Poverty & Inequality

NYAY e-Symposium: Prioritise expansion of National Social Assistance Programme

  • Blog Post Date 03 May, 2019
  • Perspectives
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Pronab Sen

Chair, Standing Committee on Statistics


Dr Pronab Sen (Country Director, IGC India) argues that the first priority should be to expand existing social security, which covers the elderly, the handicapped, and widows – given the fact that much of poverty is due to high dependency ratios. More importantly, this would be much less divisive than how NYAY is currently being envisaged.


Can you explain why NYAY is necessary when we already have so many other poverty alleviation schemes? Why should we not just increase the budget for the existing schemes?

With apologies to Bill Clinton, “It’s the elections, stupid!” Increasing allocations to existing schemes simply does not have the same traction as a ‘Big Bang’ announcement; and you certainly cannot have a catchy acronym. 

On a more serious note, the two main anti-poverty programmes – PDS (public distribution system) and MNREGA (Mahatma Gandhi National Rural Employment Guarantee Act) – do not actually require very much more funds; the problems are more administrative in nature. 

Other than these two, the coverage of existing social security schemes, mainly the NSAP (National Social Assistance Programme), which covers the elderly, the handicapped, and widows, is woefully poor and the quantum of support is risible. Substantial expansion in coverage and quantum is both necessary and desirable. This really should take first priority. Although this would not appear to be ‘a final assault on poverty’, a compelling case could be made on the basis of the fact that much of poverty is due to high dependency ratios. More importantly, this would be much less divisive since these categories of persons are – to use an archaic and much reviled term – seen to be the ‘deserving poor’.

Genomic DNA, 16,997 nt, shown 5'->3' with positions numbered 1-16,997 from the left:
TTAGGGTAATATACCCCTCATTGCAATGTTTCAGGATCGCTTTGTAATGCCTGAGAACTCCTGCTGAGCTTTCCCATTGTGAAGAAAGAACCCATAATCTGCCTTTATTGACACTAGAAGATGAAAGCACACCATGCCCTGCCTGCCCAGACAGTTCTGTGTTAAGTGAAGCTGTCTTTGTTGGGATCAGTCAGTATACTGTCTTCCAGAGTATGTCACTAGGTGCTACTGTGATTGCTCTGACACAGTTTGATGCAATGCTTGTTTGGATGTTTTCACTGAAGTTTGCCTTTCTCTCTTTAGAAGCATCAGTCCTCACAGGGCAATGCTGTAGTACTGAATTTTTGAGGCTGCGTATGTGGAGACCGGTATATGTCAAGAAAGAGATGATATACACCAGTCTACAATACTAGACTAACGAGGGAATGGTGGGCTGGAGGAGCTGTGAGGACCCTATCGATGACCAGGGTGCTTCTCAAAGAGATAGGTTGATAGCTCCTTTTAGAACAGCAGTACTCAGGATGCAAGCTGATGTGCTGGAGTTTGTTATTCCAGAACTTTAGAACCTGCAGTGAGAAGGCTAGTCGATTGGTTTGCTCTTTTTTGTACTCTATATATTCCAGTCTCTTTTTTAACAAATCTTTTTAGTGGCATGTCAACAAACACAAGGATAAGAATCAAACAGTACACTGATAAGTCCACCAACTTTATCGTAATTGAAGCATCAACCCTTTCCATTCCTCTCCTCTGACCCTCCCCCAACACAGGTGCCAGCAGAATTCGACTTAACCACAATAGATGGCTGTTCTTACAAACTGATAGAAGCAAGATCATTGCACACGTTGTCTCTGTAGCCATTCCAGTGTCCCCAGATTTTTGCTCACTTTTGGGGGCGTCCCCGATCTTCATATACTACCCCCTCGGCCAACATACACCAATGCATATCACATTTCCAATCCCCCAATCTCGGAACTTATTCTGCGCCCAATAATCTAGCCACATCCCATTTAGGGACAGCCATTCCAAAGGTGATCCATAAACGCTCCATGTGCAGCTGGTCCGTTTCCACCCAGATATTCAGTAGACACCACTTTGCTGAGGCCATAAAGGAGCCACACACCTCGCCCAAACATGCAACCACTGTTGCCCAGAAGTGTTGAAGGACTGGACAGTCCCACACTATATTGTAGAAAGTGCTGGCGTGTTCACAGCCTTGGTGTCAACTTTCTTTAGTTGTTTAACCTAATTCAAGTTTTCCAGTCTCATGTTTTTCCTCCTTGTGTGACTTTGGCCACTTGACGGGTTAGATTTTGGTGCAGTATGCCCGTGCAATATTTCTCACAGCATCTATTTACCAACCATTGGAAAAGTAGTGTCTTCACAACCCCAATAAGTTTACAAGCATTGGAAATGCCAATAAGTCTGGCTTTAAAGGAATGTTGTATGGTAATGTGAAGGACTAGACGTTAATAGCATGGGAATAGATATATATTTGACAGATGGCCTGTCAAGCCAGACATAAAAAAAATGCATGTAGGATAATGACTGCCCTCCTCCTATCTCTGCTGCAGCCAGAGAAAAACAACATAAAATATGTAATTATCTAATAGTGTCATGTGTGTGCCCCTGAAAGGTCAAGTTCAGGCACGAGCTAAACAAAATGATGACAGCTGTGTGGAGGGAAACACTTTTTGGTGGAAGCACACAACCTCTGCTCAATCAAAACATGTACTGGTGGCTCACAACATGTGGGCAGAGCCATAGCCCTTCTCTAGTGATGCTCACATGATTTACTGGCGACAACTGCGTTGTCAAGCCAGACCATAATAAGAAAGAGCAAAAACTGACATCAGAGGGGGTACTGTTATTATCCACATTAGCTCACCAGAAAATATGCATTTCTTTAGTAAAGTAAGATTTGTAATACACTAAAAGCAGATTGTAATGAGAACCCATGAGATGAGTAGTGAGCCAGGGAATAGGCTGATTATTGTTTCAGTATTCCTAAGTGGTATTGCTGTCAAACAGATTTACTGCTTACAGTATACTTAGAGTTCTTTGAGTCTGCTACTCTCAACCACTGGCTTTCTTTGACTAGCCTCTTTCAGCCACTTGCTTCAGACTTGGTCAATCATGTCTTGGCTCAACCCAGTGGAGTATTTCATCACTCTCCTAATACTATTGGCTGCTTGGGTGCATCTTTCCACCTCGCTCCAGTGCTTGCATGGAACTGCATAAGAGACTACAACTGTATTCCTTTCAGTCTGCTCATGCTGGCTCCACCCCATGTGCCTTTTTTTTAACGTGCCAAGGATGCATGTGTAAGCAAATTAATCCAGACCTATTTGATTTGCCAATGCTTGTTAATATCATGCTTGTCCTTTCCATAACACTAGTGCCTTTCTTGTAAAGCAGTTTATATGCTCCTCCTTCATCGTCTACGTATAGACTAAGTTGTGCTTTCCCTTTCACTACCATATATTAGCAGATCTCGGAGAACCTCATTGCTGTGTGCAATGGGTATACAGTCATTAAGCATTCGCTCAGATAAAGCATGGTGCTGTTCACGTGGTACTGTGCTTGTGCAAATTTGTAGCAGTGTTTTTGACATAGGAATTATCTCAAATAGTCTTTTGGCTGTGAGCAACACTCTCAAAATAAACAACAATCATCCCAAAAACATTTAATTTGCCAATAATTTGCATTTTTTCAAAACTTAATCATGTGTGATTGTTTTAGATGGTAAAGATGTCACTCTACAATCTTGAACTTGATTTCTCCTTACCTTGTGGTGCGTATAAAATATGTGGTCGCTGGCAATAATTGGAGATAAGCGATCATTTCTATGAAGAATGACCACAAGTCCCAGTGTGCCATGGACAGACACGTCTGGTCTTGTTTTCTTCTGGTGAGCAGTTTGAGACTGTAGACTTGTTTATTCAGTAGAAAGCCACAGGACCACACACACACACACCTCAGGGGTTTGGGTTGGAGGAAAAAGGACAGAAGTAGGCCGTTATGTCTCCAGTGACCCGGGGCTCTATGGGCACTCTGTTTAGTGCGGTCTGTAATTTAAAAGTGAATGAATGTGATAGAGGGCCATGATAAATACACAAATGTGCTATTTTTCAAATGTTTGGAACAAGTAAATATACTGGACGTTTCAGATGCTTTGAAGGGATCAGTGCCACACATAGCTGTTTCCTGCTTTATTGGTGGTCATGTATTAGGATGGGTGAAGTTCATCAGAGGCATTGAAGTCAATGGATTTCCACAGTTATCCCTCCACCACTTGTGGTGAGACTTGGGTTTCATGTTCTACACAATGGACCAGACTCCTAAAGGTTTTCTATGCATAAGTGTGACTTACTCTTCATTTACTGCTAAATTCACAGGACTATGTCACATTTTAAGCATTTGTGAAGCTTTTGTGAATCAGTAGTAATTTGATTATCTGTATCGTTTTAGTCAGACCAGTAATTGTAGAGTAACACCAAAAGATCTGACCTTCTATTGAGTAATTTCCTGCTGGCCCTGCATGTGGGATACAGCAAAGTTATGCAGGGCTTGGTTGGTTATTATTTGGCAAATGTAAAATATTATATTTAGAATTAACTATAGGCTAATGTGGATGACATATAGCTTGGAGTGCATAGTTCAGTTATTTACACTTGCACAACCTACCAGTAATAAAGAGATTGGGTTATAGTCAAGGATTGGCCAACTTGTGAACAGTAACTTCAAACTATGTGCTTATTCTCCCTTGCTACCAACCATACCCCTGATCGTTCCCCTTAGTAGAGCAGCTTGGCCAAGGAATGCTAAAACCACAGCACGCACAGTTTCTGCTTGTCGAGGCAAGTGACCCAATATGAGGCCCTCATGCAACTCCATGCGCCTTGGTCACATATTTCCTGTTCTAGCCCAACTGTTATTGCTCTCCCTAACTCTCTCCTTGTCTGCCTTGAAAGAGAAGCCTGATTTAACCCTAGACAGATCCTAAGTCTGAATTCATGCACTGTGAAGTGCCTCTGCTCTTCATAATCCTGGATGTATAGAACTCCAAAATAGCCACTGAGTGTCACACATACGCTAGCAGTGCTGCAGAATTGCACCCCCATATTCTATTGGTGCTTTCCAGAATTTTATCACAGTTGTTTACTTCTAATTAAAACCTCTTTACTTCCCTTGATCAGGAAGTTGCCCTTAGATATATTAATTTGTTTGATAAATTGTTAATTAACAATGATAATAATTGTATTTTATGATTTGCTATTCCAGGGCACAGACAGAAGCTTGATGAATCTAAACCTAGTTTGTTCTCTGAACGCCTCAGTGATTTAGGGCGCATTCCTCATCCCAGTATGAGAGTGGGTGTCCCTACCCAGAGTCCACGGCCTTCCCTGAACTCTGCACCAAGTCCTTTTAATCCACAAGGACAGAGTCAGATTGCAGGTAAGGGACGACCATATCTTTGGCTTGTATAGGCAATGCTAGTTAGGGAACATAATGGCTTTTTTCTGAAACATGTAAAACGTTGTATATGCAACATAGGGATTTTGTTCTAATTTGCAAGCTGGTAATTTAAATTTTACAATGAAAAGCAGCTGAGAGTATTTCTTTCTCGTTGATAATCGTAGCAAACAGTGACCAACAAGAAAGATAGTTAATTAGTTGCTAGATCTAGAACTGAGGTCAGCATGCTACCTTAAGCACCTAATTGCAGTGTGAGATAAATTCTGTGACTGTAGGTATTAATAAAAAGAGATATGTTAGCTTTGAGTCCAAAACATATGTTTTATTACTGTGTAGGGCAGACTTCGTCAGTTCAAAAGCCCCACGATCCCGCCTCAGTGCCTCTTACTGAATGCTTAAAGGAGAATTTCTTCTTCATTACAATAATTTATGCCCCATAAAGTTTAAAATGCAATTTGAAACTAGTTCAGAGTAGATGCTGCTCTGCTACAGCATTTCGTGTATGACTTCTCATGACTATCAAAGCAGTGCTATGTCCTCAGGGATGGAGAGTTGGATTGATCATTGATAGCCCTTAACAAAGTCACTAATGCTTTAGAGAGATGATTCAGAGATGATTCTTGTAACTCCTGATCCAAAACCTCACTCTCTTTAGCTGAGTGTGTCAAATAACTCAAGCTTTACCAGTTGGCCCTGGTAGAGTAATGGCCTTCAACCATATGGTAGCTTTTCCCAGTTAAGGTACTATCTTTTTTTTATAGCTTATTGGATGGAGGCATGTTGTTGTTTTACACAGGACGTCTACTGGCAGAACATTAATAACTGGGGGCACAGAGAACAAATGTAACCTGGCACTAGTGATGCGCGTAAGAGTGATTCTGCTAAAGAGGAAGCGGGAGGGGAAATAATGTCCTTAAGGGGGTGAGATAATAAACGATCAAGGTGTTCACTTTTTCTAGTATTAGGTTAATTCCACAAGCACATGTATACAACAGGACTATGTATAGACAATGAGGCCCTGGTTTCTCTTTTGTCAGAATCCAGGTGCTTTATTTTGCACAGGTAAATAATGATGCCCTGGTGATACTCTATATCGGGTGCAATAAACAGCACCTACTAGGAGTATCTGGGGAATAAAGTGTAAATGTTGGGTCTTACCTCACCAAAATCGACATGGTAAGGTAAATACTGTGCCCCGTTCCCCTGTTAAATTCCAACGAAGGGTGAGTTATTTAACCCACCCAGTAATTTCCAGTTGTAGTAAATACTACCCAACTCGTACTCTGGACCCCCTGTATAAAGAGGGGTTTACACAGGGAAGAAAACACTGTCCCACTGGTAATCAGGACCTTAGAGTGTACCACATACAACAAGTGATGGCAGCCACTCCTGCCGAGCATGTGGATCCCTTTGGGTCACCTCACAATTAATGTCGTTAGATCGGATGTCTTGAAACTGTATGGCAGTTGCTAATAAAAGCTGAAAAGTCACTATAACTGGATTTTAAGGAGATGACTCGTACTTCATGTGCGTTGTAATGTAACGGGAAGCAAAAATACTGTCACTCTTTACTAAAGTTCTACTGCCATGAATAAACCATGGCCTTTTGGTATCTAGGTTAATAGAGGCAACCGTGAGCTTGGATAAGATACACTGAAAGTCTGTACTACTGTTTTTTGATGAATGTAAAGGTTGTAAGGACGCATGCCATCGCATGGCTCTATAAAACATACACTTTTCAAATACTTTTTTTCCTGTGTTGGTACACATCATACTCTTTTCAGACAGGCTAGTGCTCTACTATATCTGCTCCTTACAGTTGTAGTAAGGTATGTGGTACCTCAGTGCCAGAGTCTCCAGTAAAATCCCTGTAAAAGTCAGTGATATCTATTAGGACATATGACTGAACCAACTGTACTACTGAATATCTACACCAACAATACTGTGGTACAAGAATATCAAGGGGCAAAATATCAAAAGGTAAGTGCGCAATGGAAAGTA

Do you think that the money would be better utilised if instead it is used to improve the existing public education and health services? Or, have we simply given up on trying to make public education and health delivery functional? 

The two are not mutually exclusive. Health and education are both in the nature of investments, and consequently show results after a lag. In the meantime, it is necessary to protect the poor and the vulnerable. Social security is meant to do precisely this. 

Would you prefer an alternate scheme that distributed the same amount of money through cash transfers over a larger number of households by reducing the amount to each recipient?  If yes, why?

If that is the choice, then yes. A sum as large as Rs. 6,000 per month will completely alter the economic status of various strata of society. The bottom 20% will leap-frog the 30 to 40% who were above them earlier. This will almost certainly lead to resentment, and possibly to social disruption. 

Do you have any concerns about the fiscal burden of this extra expenditure? Do you think that the existing tax rates would have to be changed or the existing subsidies eliminated to accommodate NYAY?